Yesterday, we posted comments from bishops and dioceses that tended to downplay Pope Francis’ gay-positive remarks. Today, we will look at comments from these church leaders that were either mixed in their reactions or that welcomed the difference that the pope seemed to be emphasizing.
Most of the comments from yesterday tended to stress that nothing had changed because of the pope’s comments. In the category of “mixed” responses, we can see that some leaders stress continuity in substance, but acknowledge that there has been a tone shift. Archbishop Michael Jackels of Dubuque, Iowa, stated to RadioIowa.com:
“The Holy Father made some comments that really were not terribly surprising. He just, in essence, repeated what the church taught, has taught for a long time and has written in the catechism of the Catholic Church but he put it in his own, more personal, direct manner.”
In Erie, Pennsylvania, a diocesan official also emphasized the pope’s new tone and approach, in an interview with ErieTVNews.com:
“Father Chris Singer, Chancellor of the Diocese of Erie said, ‘Pope Francis once again has challenged us in his unique refreshing style what is at the core of the church’s teaching and that is that every man and woman is made in the image of God and God meets them where they are at.’ Singer added, ‘So Pope Francis has not made a change at all, he’s just reminding us to treat all people with respect, to meet them where they are and help them to grow in holiness and that’s exactly how Jesus lived.’ “
Also in the “mixed” category were those bishops who acknowledged something positive about the pope’s comments, but also seemed to want to tone down what they pope’s message was. In The San Francisco Chronicle, Archbishop Salvatore Cordileone of that city, exemplified this well:
“First, Cordileone praised the Pope Tuesday for ‘reiterating the Church’s love and welcome to all people,’ and said the Church should be a ‘welcome’ and ‘safe’ place for people ‘who experience same sex attraction,’ (and says the Church needs to do a better job on ‘following through’ on being that welcoming place).
“But Cordileone also wanted to clarify one point:
“ ‘While the Church does not judge individuals, the Church does judge actions,’ Cordileone said. To wit: ‘Any sexual act’ outside the boundaries of a male-female marriage, be it gay or straight, is ‘sinful.’”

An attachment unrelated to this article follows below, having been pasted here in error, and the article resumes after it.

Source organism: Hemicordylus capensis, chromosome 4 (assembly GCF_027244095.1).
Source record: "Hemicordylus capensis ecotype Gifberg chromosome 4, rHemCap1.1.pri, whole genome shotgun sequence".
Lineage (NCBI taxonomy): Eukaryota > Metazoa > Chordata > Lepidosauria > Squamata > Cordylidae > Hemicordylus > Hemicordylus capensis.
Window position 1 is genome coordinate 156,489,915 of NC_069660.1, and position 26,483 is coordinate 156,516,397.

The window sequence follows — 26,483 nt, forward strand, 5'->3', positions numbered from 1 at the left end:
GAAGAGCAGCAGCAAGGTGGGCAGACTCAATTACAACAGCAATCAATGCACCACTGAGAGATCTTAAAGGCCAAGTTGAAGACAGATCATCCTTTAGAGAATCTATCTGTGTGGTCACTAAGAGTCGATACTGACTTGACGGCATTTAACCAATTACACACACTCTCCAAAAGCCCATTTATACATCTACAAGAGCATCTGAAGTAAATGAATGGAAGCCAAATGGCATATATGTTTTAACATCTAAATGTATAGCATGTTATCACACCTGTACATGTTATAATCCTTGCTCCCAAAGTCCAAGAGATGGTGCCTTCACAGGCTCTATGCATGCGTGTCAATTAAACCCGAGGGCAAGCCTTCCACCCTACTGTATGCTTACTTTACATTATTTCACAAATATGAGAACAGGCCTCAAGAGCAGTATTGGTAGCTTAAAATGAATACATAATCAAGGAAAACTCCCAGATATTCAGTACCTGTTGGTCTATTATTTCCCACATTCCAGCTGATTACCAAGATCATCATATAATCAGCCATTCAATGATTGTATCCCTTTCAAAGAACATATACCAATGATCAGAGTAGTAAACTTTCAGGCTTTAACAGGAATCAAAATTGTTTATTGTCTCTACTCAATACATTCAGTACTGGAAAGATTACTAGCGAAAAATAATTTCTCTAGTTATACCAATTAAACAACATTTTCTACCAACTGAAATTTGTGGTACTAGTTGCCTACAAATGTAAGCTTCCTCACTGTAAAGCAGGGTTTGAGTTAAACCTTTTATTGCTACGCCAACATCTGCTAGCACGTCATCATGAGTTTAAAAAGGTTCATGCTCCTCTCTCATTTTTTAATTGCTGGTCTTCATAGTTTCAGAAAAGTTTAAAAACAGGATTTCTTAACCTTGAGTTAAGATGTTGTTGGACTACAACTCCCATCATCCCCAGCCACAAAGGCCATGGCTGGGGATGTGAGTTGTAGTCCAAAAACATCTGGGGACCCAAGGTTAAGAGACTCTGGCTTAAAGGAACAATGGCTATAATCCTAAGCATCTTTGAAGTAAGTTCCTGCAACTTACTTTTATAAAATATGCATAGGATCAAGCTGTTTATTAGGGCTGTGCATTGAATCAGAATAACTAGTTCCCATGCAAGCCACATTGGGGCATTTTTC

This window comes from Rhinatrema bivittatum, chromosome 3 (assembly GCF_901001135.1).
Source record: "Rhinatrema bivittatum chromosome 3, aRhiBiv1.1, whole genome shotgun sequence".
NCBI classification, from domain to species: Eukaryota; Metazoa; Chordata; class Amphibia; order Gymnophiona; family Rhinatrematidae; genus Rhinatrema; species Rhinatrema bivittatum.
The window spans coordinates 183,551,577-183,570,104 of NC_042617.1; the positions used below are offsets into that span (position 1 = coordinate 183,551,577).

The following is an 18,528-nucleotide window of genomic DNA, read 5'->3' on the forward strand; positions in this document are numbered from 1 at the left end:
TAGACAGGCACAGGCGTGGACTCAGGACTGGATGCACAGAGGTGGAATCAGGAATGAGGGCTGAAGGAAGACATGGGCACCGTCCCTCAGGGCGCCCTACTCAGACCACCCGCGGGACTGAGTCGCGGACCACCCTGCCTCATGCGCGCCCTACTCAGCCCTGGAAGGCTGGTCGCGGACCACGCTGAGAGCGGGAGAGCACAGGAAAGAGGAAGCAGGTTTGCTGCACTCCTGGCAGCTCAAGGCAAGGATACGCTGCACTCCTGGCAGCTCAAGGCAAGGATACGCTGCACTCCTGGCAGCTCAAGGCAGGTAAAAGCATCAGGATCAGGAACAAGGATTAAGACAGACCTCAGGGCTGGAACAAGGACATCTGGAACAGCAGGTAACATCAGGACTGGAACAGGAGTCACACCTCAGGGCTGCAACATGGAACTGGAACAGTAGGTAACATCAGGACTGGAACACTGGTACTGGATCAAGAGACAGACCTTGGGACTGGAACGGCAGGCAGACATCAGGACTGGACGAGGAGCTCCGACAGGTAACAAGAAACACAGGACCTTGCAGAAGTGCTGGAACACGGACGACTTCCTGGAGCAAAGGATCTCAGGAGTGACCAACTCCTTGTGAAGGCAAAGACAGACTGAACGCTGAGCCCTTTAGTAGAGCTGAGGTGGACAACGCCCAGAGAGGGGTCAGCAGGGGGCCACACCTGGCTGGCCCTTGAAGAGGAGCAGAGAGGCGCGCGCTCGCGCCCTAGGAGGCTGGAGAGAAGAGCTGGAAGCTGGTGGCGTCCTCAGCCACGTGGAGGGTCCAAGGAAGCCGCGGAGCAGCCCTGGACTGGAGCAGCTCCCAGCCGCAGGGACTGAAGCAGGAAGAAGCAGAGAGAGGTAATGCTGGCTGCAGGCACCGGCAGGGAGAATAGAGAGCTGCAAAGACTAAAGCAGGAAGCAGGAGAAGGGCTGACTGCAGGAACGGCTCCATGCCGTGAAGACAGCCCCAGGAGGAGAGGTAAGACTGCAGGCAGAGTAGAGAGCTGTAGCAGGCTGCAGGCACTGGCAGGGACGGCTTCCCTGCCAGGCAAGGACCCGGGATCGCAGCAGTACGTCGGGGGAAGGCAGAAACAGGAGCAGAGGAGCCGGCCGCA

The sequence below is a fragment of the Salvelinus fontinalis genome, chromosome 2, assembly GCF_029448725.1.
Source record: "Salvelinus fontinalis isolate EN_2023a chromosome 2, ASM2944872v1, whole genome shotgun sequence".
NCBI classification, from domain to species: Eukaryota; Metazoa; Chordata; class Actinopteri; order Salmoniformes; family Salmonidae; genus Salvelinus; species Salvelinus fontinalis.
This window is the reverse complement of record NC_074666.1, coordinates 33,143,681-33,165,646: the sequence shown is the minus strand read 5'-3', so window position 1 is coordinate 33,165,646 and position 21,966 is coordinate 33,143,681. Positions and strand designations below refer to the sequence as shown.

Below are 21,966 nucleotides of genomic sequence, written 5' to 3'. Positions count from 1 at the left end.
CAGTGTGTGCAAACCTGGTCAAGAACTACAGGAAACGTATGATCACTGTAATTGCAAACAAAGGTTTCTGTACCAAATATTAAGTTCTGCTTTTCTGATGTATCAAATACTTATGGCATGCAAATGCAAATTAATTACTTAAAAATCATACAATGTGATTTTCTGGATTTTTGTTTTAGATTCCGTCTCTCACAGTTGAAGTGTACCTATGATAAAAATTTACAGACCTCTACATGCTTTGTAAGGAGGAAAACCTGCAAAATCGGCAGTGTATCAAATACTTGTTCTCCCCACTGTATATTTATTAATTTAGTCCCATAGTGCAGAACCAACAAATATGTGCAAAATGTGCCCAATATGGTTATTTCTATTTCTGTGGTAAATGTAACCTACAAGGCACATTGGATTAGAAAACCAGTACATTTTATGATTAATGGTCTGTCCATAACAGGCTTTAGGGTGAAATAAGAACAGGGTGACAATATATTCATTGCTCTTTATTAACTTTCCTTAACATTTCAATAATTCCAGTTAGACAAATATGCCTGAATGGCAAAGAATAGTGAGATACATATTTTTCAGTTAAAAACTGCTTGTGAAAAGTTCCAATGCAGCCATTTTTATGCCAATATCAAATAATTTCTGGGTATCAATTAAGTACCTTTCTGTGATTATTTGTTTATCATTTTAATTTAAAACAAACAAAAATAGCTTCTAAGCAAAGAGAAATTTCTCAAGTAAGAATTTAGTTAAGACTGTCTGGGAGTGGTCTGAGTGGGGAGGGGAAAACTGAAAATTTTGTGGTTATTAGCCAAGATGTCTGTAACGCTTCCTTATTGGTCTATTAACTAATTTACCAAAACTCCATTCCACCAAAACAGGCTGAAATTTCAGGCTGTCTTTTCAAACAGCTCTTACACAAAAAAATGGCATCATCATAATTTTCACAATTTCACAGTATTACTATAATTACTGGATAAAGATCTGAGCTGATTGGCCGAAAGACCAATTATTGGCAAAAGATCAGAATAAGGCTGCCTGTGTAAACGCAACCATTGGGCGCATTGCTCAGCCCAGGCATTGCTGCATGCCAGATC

While it was refreshing to see Cordileone acknowledge that the church has to do a better on welcoming LGBT people, it is disappointing that he uses “same-sex attraction” and the distinction about judging people versus judging acts.
The distinction on judging also featured prominently in the comments of Cardinal Timothy Dolan, who is president of the United States Conference of Catholic Bishops. On NBC’s Today show, Cardinal Dolan stated:
“It’s been a pretty clear teaching of the church based on the words of Jesus that we can’t judge people; we can judge actions.”
Dolan’s message tried to stress the positive about the papal remarks, but he also stressed the sexual ethics teaching. On one hand, he said:
“What the pope is saying [is] don’t forget forget there is another element to God’s teaching. Namely, that we treat everybody with dignity and respect, that we don’t judge their heart and that we love and respect them.”
But on the other hand, he said:
“Homosexual people deserve love respect and dignity, while homosexual acts are immoral.
“The church’s teaching, which is based on the Bible and God’s revelation, is that sexual love is reserved only between a man and woman in the life-long, life-giving relationship of marriage and any relations outside of that, hetero or homo, would be less than God’s intention. That hasn’t changed.”
Archbishop William Lori of Baltimore also sent a mixed message about the pope’s comments. The Washington Blade reported his comments:
“ ‘The Holy Father is not going to make up church doctrine at a news conference.’ But he added that the church teaches understanding and compassion and that the doors are open.”